CARBO, VA. -- Moments after the United Mine Workers voluntarily ended their occupation of a towering coal processing plant, union vice president Cecil Roberts, his voice hoarse from defiant, evangelistic speeches, raised his fist and shouted, "We're going to hurt Pittston economically . . . . We're going to have another target for you. When we call you, you come on!" His speech drew thundering chants of approval from the 5,000 union members and supporters who had blocked the entrances to the plant in support of the 98 miners and one clergyman who held it for four days, then peacefully walked away after a federal judge ordered them to do so. That was 11 days ago, but the strike against the Pittston Co. is now six months old with no end in sight. UMW leaders are continuing the rhetoric while recruiting union, religious and other support to this isolated corner of southwest Virginia. The effort is, as Roberts promised, hurting Pittston. The significance of the strike, unusual in the long history of coal disputes because of its largely nonviolent nature, has reached well beyond the bargaining table. The U.S. labor movement views it as a harbinger of labor's future; the coal industry expects the outcome to determine whether an agreement that has governed labor relations with the miners for 40 years will crumble, and miners and their families say the union's survival and their hard-won way of life are at stake. The strike also may be pivotal in the Virginia gubernatorial race. Southwest Virginia is a traditional Democratic stronghold and Lt. Gov. L. Douglas Wilder, the Democratic candidate for governor, handily carried the region in 1985. Some miners say they may stay home Election Day to show their anger about Democratic Gov. Gerald L. Baliles's use of the state police to enforce Virginia's right-to-work laws. Such a move would benefit Republican nominee J. Marshall Coleman. To U.S. District Judge Glen M. Williams, whose Abingdon courtroom has been filled with strike-related matters and who has become an unofficial mediator, the two sides are "like a gingham dog and a calico cat and all that will be left is a thread. It's pure obstinancy . . . . There's all this posturing and lying." Pittston, Williams said, "has given a little more than the union, but it's precious little." There have been 3,700 arrests of union members and supporters since the strike began, according to the union. State fines against the union for strike-related activities and for civil contempt of court orders total about $24.5 million. Williams has levied another $1.3 million in fines against the union and its officers. The union has posted at least $5 million in appeal bonds, and on Tuesday its lawyers asked the Virginia Supreme Court to review a state court order that it pay $21 million of the state fines. National Labor Relations Board officials said that the formal complaints from both sides total more than 600, the largest number filed in any strike in recent history. The strike began April 5, after 14 months of unsuccessful negotiations following the expiration of a contract. It involves 1,900 union miners from Virginia, West Virginia and Kentucky. It has stilled Pittston's operations in West Virginia and Kentucky, which account for one-third of its production, and has hurt production in Virginia. No coal was processed at Pittston's largest plant, the Moss 3 preparation plant near here, during the four days it was occupied. "The strike is having a substantial impact on us," said Pittston chairman Paul W. Douglas in an interview. "It's been heavy on us, no question about it." The union says it is striking to maintain job security and health and pension benefits, which Pittston cut off when the strike began. It says Pittston is trying to break the union by shifting assets and production to nonunion mining subsidiaries. Pittston denies that it wants the union out, but contends that health-care and pension benefit costs have soared beyond affordability and have been abused by members and physicians alike. Pittston also says it needs greater operational flexibility to meet the demands of the international coal market. In June, after massive arrests of miners and supporters for blocking the entrance to coal facilities, up to 44,000 miners from nine states -- roughly one-third of all U.S. coal miners -- joined in wildcat strikes. Hundreds came to the coal fields to join slow-moving car caravans aimed at impeding the coal trucks.Vivid Rhetoric, Images The rhetoric and images in this strike have been dramatic; men with camouflage-painted faces emerge from the thick foliage along the roadside; slogans compare the treatment of strikers with that of blacks in South Africa and unionists in Poland; tears flow in a crowd of gruff-faced miners listening to eloquent battle songs evoking God, the family and the American flag. Some miners speak of not trusting the courts and the police anymore; others talk defiantly of never relinquishing their standard of living. They equate hard-won victories over the years with the mining deaths and injuries that touch many families. Gail Gentry, his legs crushed in a mine accident, lives in a wheelchair. James South has had part of a lung removed. Ruth Harrison, the wife of a disabled, retired miner watches her husband wheeze as he walks up stairs, the result of years of coal dust exposure and multiple heart attacks. "We've had grandfathers die. Uncles, friends, died too," said Cecil Davis, 61, a miner from eastern Kentucky stationed last week outside the processing plant. "My uncle Fred got blowed up in an explosion. That makes me the union man I am today, and I'll die union." Union members say the corporate team that took over the Pittston company five years ago is insensitive to miners' hardships.Conflict Over 39-Year-Old Pact The union called the strike after Pittston decided to pull out of the Bituminous Coal Operators' Association agreement that was established by union leader John L. Lewis in 1950 to set industry-wide wage rates, safety standards, and health and pension benefits in exchange for labor tranquillity. Between its 1984 and 1988 agreements, more than two dozen companies quit the association because their companies faltered or felt they could get a better deal with the union if they bargained separately. The UMW reacted, in part, by offering concessions to some companies to stay in the association, a move that some believe will give Pittston greater leverage in forcing concessions in this strike. When the association agreement expired in February 1988, Pittston cut off the health insurance of 1,500 retired or disabled workers and their widows. It also stopped contributing to a 1950 industry-wide benefit trust that includes 130,000 retired miners from many companies. The union says 2,000 to 5,000 are former Pittston employees; the company says the number is closer to 500. In June, the company restored insurance coverage and offered current employees a modified health plan. Pittston spokesman William Byrne said previous health coverage was being abused, saying the average blue-collar family in the United States ordered four prescriptions in 1986, while Pittston families ordered an average of 48 prescriptions. Asked to explain this, he said, "How about a little Valium here and there." Union officials say they have received support, including donations, from 30 national labor and community activist organizations and that 13,000 people, most of them visitors to the coal fields, have come to Camp Solidarity, a campground near Pittston's processing plant. Jesse L. Jackson, United Farm Workers leader Cesar Chavez and AFL-CIO President Lane Kirkland have come to be arrested or to preach the gospel of nonviolent civil disobedience. Politicians from Boston, Connecticut and Illinois, Episcopal ministers from conservative congregations in the northeast and Catholic nuns from Appalachia have been arrested alongside widows and retired miners and hundreds of hefty workers dressed in their trademark camouflage fatigues. The Rev. Jim Sessions, executive director of the Commission on Religion in Appalachia, which represents 17 denominations and 10 state councils, joined the miners in their takeover of the processing plant. Like other religious leaders who have sided with the miners, he said the miners' welfare and the company's economic interests are "not even in our eyes." "This union has drawn the line," he said as he sat during the plant takeover on the control room floor, his shirt and tie sooty from coal dust. "The future economy, the livelihood of this area is up for grabs in this strike." The union will not discuss the amount of outside contributions it has received but earlier reported a strike fund of $104 million, which was down to $95.9 million in June. Recent donations include $110,000 from the United Auto Workers and $50,000 from steelworkers.Judge Takes Key Role With delays in NLRB rulings and the lack of any negotiator of stature, Judge Williams said he has stepped into the vacuum, playing the unusual role of impartial courtroom judge and informal, but aggressive, interloper. When sit-ins at mines and plants threatened the flow of coal, Williams ended the actions by jailing three union leaders for civil contempt. When the miners began wildcat strikes in nine states and joined in massive car caravans here, Williams jailed strikers and out-of-state miners. "Every piece of civil disobedience that has been stopped, I've stopped it," Williams said. It was also Williams who got both sides to resume negotiations in July when he unilaterally set up a meeting. And on the day after the miners gave up the processing plant, 2 1/2 hours after Williams's 7 p.m. deadline, he retroactively extended his deadline to 11 p.m. "Pittston was incensed about me extending the hours of my order," Williams said. " . . . I've tried to use a carrot and stick approach." UMW President Richard Trumka, Roberts and other union leaders have harshly criticized the courts and the police, saying that U.S. labor law is unfair because it leaves the union no tools to pressure a company into negotiating. To enforce court orders, hundreds of state troopers and, recently, a cadre of U.S. marshals, have been posted here at a cost to Virginia taxpayers of more than $1 million a month. Police report continuing incidents of rock-throwing, other damage to coal trucks by miners and several injuries on both sides.Old Battle, New Issues While management and labor have battled for decades in the coal fields, the issues here are modern ones, including the waning influence of unions, the changes being forced by technology and the impact on benefit packages of steadily increasing health-care costs. UMW membership has declined from 400,000 in the early 1920s to 70,000 today, in part because the union failed to win new mines in the West and because technology reduced the number of people needed. In 1950, it took 18,000 miners to produce 18 million tons of coal from Virginia's mines. In 1988, 11,000 miners produced 46 million tons, according to John Randolph, director of the Virginia Center for Coal and Energy Research at Virginia Tech. Between 1983 and 1986, American coal fared poorly in international markets, but the foreign market for Pittston's and other company's metallurgic coal used in steelmaking has boomed recently, according to Randolph. About 65 percent of Pittston's coal is exported, primarily to Japan, Brazil and European nations. Pittston says it needs more flexibility to fill the orders of its international clients. About 60 percent of the coal exported from the United States in 1988 was produced in the Central Appalachia region that includes Southwest Virginia, eastern Kentucky and parts of West Virginia, and much of that coal is shipped through Virginia's Hampton Roads ports. Randolph said that exports from those ports fell about 20 percent in June and July. Although it is difficult to tell what role the strike has played in that trend, Pittston produces 15 percent of those exports, the largest single share. Pittston's second-quarter report recorded coal sales of 3.6 million tons, down 500,000 tons from the same quarter last year. Its unionized coal operations lost $3.6 million in the quarter. Asked if he thought an end to the dispute were near, Pittston chairman Douglas said, "I have no grounds for thinking that."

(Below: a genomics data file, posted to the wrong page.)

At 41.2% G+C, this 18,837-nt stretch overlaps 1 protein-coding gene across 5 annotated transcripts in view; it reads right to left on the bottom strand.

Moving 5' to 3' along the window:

Dana Priest Dana Priest, a reporter at The Washington Post for 30 years, covers national security issues. Recently, she has investigated Russian disinformation operations, censorship around the world, the massive national security state, CIA operations and veterans issues. She is the Knight Chair in Public Affairs Journalism at the University of Maryland. Follow